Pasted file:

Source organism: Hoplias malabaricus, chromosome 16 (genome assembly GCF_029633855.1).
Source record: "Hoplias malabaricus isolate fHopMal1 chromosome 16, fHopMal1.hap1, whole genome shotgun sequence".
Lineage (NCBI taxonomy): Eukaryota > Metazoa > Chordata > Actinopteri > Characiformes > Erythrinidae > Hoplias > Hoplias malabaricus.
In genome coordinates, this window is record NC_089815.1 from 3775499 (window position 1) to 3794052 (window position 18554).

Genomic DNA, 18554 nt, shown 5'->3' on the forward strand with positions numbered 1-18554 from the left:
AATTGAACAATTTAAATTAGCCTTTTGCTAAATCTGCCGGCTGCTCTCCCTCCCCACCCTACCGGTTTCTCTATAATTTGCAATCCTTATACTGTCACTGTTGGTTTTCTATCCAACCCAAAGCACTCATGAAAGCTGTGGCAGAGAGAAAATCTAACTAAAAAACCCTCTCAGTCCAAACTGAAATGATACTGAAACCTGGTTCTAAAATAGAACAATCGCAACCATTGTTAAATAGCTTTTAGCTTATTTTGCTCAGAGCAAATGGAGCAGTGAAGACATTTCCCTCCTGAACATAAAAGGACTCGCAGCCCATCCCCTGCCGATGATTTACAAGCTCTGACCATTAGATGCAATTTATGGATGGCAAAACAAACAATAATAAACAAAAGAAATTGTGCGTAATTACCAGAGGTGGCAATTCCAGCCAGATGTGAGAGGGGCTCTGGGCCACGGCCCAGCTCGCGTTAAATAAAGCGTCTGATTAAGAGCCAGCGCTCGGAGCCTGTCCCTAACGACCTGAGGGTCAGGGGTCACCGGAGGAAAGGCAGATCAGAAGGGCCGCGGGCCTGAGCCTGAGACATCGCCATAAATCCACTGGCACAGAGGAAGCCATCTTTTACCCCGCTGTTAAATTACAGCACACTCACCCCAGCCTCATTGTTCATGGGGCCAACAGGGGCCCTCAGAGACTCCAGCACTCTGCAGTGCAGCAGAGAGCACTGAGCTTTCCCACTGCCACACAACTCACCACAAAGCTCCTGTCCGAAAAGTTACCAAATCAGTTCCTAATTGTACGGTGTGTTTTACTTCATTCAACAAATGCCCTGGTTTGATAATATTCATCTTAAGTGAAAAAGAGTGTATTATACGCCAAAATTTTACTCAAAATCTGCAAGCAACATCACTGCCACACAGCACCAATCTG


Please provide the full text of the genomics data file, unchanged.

Source organism: Hoplias malabaricus, chromosome 16 (genome assembly GCF_029633855.1).
Source record: "Hoplias malabaricus isolate fHopMal1 chromosome 16, fHopMal1.hap1, whole genome shotgun sequence".
Lineage (NCBI taxonomy): Eukaryota > Metazoa > Chordata > Actinopteri > Characiformes > Erythrinidae > Hoplias > Hoplias malabaricus.
In genome coordinates, this window is record NC_089815.1 from 3775499 (window position 1) to 3794052 (window position 18554).

Genomic DNA, 18554 nt, shown 5'->3' on the forward strand with positions numbered 1-18554 from the left:
AATTGAACAATTTAAATTAGCCTTTTGCTAAATCTGCCGGCTGCTCTCCCTCCCCACCCTACCGGTTTCTCTATAATTTGCAATCCTTATACTGTCACTGTTGGTTTTCTATCCAACCCAAAGCACTCATGAAAGCTGTGGCAGAGAGAAAATCTAACTAAAAAACCCTCTCAGTCCAAACTGAAATGATACTGAAACCTGGTTCTAAAATAGAACAATCGCAACCATTGTTAAATAGCTTTTAGCTTATTTTGCTCAGAGCAAATGGAGCAGTGAAGACATTTCCCTCCTGAACATAAAAGGACTCGCAGCCCATCCCCTGCCGATGATTTACAAGCTCTGACCATTAGATGCAATTTATGGATGGCAAAACAAACAATAATAAACAAAAGAAATTGTGCGTAATTACCAGAGGTGGCAATTCCAGCCAGATGTGAGAGGGGCTCTGGGCCACGGCCCAGCTCGCGTTAAATAAAGCGTCTGATTAAGAGCCAGCGCTCGGAGCCTGTCCCTAACGACCTGAGGGTCAGGGGTCACCGGAGGAAAGGCAGATCAGAAGGGCCGCGGGCCTGAGCCTGAGACATCGCCATAAATCCACTGGCACAGAGGAAGCCATCTTTTACCCCGCTGTTAAATTACAGCACACTCACCCCAGCCTCATTGTTCATGGGGCCAACAGGGGCCCTCAGAGACTCCAGCACTCTGCAGTGCAGCAGAGAGCACTGAGCTTTCCCACTGCCACACAACTCACCACAAAGCTCCTGTCCGAAAAGTTACCAAATCAGTTCCTAATTGTACGGTGTGTTTTACTTCATTCAACAAATGCCCTGGTTTGATAATATTCATCTTAAGTGAAAAAGAGTGTATTATACGCCAAAATTTTACTCAAAATCTGCAAGCAACATCACTGCCACACAGCACCAATCTG